Defendant contends that it is entitled to dismissal of this action because this incident occurred during an ongoing winter storm, and therefore Defendant was s1atutorily absolved from any responsibility to clear snow and ice from the sidewalk during this time period, pursuant to New York City Administrative Code §16-123. Defendant submits a sworn report from a weather expert meteorologist Howard A. Altschule, who confirms that on January 26, 2011, a winter storm snowfall commenced at 7:40 AM and continued until 9:00 PM, when it changed into freezing rain. Mr. Altschule further notes that the air temperature was above freezing the prior day, and dipped below freezing the night before the accident. Thus, the alleged ice condition could have only formed hours before the accident. Because there was an ongoing storm, however, the property owner had until 11:00 AM on January 27, 2011, to clear any snow or ice. Defendant also argues that both Plaintiffs testified that there was no ice present the day before this accident, thus there is no ·evidence that the condition was in existence for a sufficient length of time. Defendant further asserts that it did nothing to create this allegedly hazardous condition, as all snow removal responsibilities were delegated to the tenant.
The City contends that it had no responsibility to engage in any snow removal efforts at this accident location under New York City Administrative Code §7-210, which obligates abutting property owners, not the City, to maintain sidewalks. Further, there is no evidence that the City caused or created the allegedly hazardous condition.
In opposition to Defendant’s motion, Plaintiffs’ argues that contrary to the Defendant’s contention, neither plaintiff conclusively testified that they did not see the ice patch in the area prior to the accident. Plaintiff only testified that it was “likely” he walked in the area the day before, but could not remember for sure, or remember definitively whether there was ice. While the co-plaintiffs testimony was inconsistent concerning the ice condition, any inconsistencies must be resolved in favor of the opponents to summary judgment. Further, Plaintiff submits an expert report from meteorologist Alicia C. Wasula, Ph.D. Dr. Wasula states, among other things, that Defendant’s expert relied on weather data from a weather station that was several miles away from this accident location. After reviewing Doppler photographs and other weather station data, Dr. Wasula opined that although there may have been precipitation in the area, it would likely have melted and dried up before it reached the ground until 1 point after the accident, when such precipitation began to accumulate. This is consistent with the testimony of both plaintiffs, to the effect that no precipitation was falling as of the time of the accident.
Defendant argues in reply, inter alia, that Plaintiffs’ expert report lacks credibility and merit as it relies on the testimony of the Plaintiffs as opposed to weather data. Moreover, Defendant argues that Plaintiff has submitted no evidence that it created or exacerbated the allegedly hazardous condition. Absent such evidence, Defendant argues 1hat it owed no duty to Plaintiffs and therefore is entitled to dismissal of this action.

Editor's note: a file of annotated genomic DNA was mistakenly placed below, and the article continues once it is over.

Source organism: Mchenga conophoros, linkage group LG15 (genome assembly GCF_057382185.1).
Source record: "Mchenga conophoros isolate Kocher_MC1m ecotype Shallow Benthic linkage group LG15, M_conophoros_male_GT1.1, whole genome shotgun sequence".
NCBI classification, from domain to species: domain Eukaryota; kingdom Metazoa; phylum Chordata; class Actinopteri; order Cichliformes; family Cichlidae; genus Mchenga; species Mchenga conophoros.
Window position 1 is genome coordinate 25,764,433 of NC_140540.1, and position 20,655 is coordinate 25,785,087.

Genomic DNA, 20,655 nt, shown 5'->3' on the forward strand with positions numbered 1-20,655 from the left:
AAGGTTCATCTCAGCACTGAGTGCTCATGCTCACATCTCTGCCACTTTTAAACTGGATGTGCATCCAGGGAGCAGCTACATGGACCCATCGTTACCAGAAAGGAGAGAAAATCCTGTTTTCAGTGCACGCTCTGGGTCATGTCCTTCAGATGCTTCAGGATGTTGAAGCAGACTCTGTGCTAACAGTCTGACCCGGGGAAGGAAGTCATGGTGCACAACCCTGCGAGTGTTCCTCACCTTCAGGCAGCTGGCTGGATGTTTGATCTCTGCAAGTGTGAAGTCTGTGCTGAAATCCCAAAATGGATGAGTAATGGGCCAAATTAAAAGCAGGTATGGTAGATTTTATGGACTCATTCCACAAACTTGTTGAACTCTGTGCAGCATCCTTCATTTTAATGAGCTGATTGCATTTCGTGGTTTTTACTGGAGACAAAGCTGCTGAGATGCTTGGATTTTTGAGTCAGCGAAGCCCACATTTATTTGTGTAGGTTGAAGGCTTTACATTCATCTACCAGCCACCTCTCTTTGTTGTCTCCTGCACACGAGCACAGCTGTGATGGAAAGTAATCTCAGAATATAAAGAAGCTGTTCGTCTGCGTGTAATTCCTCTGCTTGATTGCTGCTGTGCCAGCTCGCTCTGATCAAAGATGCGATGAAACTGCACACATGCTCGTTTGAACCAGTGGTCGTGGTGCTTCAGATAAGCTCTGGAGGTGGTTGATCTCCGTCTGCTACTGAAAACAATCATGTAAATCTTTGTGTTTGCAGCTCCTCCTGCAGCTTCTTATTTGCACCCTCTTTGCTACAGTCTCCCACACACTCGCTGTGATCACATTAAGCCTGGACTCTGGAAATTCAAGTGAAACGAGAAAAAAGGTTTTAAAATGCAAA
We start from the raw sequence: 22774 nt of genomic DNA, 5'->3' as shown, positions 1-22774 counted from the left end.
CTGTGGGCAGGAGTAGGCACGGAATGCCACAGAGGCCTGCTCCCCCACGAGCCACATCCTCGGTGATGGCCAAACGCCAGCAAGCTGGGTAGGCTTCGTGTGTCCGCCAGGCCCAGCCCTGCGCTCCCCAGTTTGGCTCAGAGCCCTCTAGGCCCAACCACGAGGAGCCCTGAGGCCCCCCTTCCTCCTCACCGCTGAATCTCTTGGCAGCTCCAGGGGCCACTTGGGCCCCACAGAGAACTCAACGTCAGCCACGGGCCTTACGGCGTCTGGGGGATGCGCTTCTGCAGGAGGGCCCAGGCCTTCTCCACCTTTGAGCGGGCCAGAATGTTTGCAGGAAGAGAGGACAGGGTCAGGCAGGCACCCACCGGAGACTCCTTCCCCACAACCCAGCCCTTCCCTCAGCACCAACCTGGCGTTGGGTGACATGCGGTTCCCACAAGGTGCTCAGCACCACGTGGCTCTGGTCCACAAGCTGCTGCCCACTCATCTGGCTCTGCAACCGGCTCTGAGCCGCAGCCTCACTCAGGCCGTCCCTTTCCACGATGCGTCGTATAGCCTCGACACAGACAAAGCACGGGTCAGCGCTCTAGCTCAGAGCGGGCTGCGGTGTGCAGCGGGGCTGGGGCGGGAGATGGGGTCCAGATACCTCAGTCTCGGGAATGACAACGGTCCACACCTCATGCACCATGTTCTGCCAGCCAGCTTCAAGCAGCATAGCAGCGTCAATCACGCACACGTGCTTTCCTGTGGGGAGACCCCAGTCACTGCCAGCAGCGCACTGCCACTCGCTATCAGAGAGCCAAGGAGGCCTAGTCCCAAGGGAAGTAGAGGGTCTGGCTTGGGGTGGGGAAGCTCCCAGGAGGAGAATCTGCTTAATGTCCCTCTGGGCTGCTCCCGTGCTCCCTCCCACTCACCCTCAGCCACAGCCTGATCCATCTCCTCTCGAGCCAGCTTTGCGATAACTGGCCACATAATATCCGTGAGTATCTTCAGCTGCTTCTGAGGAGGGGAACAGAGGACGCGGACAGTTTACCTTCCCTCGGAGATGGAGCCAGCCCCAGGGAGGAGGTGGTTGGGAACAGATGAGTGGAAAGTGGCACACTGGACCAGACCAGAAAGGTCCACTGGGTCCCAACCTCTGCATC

The applicable law:
It is well established that landowners are under a duty to exercise reasonable care under the circumstances in the maintenance of their property…but may be excused from liability for hazardous conditions caused by an ongoing storm…A landowner’s duty to take reasonable measures to remedy a storm-created snow or ice condition does not commence until a reasonable time after the storm has ceased (Id.) While a defendant has no obligation to remove any snow or ice during the storm, liability may result if the efforts it did take created a hazardous condition or exacerbated the natural hazards created by the storm…As an example of “reasonable time” contemplated by this doctrine, landowners have four (4) hours after snowfall stops to remove show and ice conditions from abutting sidewalks, pursuant to the City of New York Administrative Code§16-123 (a). In addition, numerous courts have held that 1 ½ hours following cessation of a storm does not constitute “reasonable time” for which snow removal should have occurred…In order to establish a prima facie entitlement to judgment on the “storm in progress” doctrine, a defendant must establish that the plaintiffs fall was precipitated by a hazardous snow or ice-related condition caused by an ongoing storm[.]
The Court’s finding based upon the deposition testimony:
The above testimony demonstrates that, in fact, the condition of the sidewalk on the day before this accident is unsettled. Plaintiff Lorman did not precisely remember whether (1) he traversed through the precise accident location the day before his accident, or (2) there was an icy condition in the area the day before his accident. Plaintiff James-Lorman testified that she did not recall if the icy condition was present the day after her accident, when the area was covered by fallen snow. Therefore, resolving all reasonable inferences in the man1er most favorable to the opponent of a summary judgment motion, this testimony fails to conclusively establish the length of time this particular ice condition was in existence[.]
The issue of fact raised by the expert testimony:
Next, the deposition testimony and conflicting expert meteorologist ports further raise an